Afendrika is an ancient antique city located in Cyprus, in fact, it is a group of three churches under the general name Afendrika. In the 2nd century, BC here was one of the six most important cities in Cyprus, much larger than Karpasia, from which today there are only tombs and an ancient harbour.
The Greek geographer Strabo mentions him among the 6 most important cities in Cyprus.
Drive a little along the coast and you will find yourself in the area of the ancient Roman necropolis of Afendrika. Most graves are grottoes carved into the soft rock of volcanic cliffs.
Like many other historical monuments of architecture in Northern Cyprus, there is still a lot to be discovered and explored. Almost all that remains is the three churches: St. George, Panagia Chrysiotissa and Panagia Asomatos.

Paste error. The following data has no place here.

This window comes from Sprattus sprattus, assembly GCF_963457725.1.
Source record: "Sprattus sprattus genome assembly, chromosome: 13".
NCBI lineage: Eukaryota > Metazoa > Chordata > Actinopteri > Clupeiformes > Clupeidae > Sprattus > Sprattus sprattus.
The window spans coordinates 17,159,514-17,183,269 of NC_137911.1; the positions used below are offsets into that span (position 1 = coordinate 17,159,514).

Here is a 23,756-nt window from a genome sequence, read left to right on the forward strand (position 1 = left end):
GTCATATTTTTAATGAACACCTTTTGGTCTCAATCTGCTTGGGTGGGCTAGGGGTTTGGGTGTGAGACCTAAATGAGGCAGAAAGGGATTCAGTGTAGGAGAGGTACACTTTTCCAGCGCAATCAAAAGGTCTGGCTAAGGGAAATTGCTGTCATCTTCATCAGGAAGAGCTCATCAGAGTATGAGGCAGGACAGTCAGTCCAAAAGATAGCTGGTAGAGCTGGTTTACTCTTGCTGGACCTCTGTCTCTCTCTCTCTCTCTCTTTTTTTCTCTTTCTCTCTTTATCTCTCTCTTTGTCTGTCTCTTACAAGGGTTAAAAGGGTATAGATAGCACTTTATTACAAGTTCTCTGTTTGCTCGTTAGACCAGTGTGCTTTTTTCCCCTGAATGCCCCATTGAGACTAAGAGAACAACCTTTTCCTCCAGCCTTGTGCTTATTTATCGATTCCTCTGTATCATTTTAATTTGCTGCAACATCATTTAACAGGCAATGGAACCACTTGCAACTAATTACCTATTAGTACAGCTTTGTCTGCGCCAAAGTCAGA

In addition to the three churches, there remained a citadel mounted on a hill to the east, which in many places cuts into bedrock. Walking west, you can come across a necropolis – an area dotted with rock tombs. And in the north, 2 km on foot through the fields, lies a silted harbor with lonely sandy beaches.
Probably, in the XVI century the settlement of Afendrika was experiencing an economic upsurge: two temples appeared in the Franco-Byzantine style. This is Panagia Chrysiotissa (Golden Virgin), built on the site of the first basilica next to the church of St. George, and Panagia Asomatos (Mother of God incorporeal).
When and for what reasons the city fell into disrepair, and the temples were destroyed, is unknown. Most likely this happened during Turkish rule.